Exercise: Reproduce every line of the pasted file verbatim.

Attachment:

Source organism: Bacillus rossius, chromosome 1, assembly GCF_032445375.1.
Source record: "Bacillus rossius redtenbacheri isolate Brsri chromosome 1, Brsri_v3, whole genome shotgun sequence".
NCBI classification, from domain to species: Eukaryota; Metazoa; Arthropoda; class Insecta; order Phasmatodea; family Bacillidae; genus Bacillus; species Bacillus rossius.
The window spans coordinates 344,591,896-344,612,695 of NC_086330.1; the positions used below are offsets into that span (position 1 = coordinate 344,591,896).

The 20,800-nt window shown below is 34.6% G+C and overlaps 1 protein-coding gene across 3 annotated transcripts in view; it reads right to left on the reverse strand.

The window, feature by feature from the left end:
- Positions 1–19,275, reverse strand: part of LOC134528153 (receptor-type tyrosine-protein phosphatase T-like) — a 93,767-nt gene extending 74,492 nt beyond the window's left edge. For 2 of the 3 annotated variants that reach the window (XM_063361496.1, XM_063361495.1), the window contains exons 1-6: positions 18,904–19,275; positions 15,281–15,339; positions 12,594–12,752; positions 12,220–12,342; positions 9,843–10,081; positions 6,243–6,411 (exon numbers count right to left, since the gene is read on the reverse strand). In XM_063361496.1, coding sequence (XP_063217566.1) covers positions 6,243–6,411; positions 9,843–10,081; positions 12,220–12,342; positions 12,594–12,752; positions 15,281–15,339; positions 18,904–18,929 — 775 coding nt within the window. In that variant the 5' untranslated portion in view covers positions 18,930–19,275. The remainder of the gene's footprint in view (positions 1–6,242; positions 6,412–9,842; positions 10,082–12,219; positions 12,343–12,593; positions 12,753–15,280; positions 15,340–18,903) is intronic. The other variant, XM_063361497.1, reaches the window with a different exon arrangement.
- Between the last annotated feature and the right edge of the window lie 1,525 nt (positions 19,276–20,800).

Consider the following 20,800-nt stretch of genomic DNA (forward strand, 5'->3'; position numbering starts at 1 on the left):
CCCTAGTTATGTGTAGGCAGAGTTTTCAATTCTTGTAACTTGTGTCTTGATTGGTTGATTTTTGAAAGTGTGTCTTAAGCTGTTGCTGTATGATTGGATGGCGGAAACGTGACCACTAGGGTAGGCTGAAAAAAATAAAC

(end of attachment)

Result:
Source organism: Bacillus rossius, chromosome 1, assembly GCF_032445375.1.
Source record: "Bacillus rossius redtenbacheri isolate Brsri chromosome 1, Brsri_v3, whole genome shotgun sequence".
NCBI classification, from domain to species: Eukaryota; Metazoa; Arthropoda; class Insecta; order Phasmatodea; family Bacillidae; genus Bacillus; species Bacillus rossius.
The window spans coordinates 344,591,896-344,612,695 of NC_086330.1; the positions used below are offsets into that span (position 1 = coordinate 344,591,896).

The 20,800-nt window shown below is 34.6% G+C and overlaps 1 protein-coding gene across 3 annotated transcripts in view; it reads right to left on the reverse strand.

The window, feature by feature from the left end:
- Positions 1–19,275, reverse strand: part of LOC134528153 (receptor-type tyrosine-protein phosphatase T-like) — a 93,767-nt gene extending 74,492 nt beyond the window's left edge. For 2 of the 3 annotated variants that reach the window (XM_063361496.1, XM_063361495.1), the window contains exons 1-6: positions 18,904–19,275; positions 15,281–15,339; positions 12,594–12,752; positions 12,220–12,342; positions 9,843–10,081; positions 6,243–6,411 (exon numbers count right to left, since the gene is read on the reverse strand). In XM_063361496.1, coding sequence (XP_063217566.1) covers positions 6,243–6,411; positions 9,843–10,081; positions 12,220–12,342; positions 12,594–12,752; positions 15,281–15,339; positions 18,904–18,929 — 775 coding nt within the window. In that variant the 5' untranslated portion in view covers positions 18,930–19,275. The remainder of the gene's footprint in view (positions 1–6,242; positions 6,412–9,842; positions 10,082–12,219; positions 12,343–12,593; positions 12,753–15,280; positions 15,340–18,903) is intronic. The other variant, XM_063361497.1, reaches the window with a different exon arrangement.
- Between the last annotated feature and the right edge of the window lie 1,525 nt (positions 19,276–20,800).

Consider the following 20,800-nt stretch of genomic DNA (forward strand, 5'->3'; position numbering starts at 1 on the left):
CCCTAGTTATGTGTAGGCAGAGTTTTCAATTCTTGTAACTTGTGTCTTGATTGGTTGATTTTTGAAAGTGTGTCTTAAGCTGTTGCTGTATGATTGGATGGCGGAAACGTGACCACTAGGGTAGGCTGAAAAAAATAAAC